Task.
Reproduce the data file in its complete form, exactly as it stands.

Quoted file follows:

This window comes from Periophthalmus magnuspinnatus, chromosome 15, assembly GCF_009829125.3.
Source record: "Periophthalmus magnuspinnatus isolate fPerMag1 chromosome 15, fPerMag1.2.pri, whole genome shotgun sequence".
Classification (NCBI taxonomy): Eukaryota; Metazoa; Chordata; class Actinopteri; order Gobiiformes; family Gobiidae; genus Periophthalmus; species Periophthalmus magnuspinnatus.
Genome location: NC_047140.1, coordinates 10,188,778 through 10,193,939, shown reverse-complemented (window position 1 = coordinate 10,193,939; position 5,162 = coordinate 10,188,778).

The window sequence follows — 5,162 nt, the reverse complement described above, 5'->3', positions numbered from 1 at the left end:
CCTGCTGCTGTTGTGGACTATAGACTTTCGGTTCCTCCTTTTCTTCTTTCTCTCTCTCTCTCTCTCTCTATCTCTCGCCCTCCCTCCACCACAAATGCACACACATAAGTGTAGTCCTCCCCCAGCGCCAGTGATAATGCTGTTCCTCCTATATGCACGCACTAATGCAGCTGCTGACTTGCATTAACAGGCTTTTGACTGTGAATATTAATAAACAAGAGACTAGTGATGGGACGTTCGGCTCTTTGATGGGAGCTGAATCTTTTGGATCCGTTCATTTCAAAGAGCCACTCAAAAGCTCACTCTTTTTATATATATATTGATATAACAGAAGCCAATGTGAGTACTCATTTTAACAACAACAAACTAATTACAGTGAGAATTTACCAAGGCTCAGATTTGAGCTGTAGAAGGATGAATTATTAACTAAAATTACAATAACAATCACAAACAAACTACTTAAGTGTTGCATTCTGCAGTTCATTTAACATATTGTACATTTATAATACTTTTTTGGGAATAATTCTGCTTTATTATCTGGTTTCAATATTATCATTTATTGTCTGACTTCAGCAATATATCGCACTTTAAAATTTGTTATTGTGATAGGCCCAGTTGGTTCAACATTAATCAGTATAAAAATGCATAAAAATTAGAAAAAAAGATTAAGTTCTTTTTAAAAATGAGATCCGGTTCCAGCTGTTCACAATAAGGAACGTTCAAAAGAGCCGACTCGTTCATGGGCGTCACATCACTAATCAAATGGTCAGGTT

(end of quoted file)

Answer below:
This window comes from Periophthalmus magnuspinnatus, chromosome 15, assembly GCF_009829125.3.
Source record: "Periophthalmus magnuspinnatus isolate fPerMag1 chromosome 15, fPerMag1.2.pri, whole genome shotgun sequence".
Classification (NCBI taxonomy): Eukaryota; Metazoa; Chordata; class Actinopteri; order Gobiiformes; family Gobiidae; genus Periophthalmus; species Periophthalmus magnuspinnatus.
Genome location: NC_047140.1, coordinates 10,188,778 through 10,193,939, shown reverse-complemented (window position 1 = coordinate 10,193,939; position 5,162 = coordinate 10,188,778).

The window sequence follows — 5,162 nt, the reverse complement described above, 5'->3', positions numbered from 1 at the left end:
CCTGCTGCTGTTGTGGACTATAGACTTTCGGTTCCTCCTTTTCTTCTTTCTCTCTCTCTCTCTCTCTCTATCTCTCGCCCTCCCTCCACCACAAATGCACACACATAAGTGTAGTCCTCCCCCAGCGCCAGTGATAATGCTGTTCCTCCTATATGCACGCACTAATGCAGCTGCTGACTTGCATTAACAGGCTTTTGACTGTGAATATTAATAAACAAGAGACTAGTGATGGGACGTTCGGCTCTTTGATGGGAGCTGAATCTTTTGGATCCGTTCATTTCAAAGAGCCACTCAAAAGCTCACTCTTTTTATATATATATTGATATAACAGAAGCCAATGTGAGTACTCATTTTAACAACAACAAACTAATTACAGTGAGAATTTACCAAGGCTCAGATTTGAGCTGTAGAAGGATGAATTATTAACTAAAATTACAATAACAATCACAAACAAACTACTTAAGTGTTGCATTCTGCAGTTCATTTAACATATTGTACATTTATAATACTTTTTTGGGAATAATTCTGCTTTATTATCTGGTTTCAATATTATCATTTATTGTCTGACTTCAGCAATATATCGCACTTTAAAATTTGTTATTGTGATAGGCCCAGTTGGTTCAACATTAATCAGTATAAAAATGCATAAAAATTAGAAAAAAAGATTAAGTTCTTTTTAAAAATGAGATCCGGTTCCAGCTGTTCACAATAAGGAACGTTCAAAAGAGCCGACTCGTTCATGGGCGTCACATCACTAATCAAATGGTCAGGTT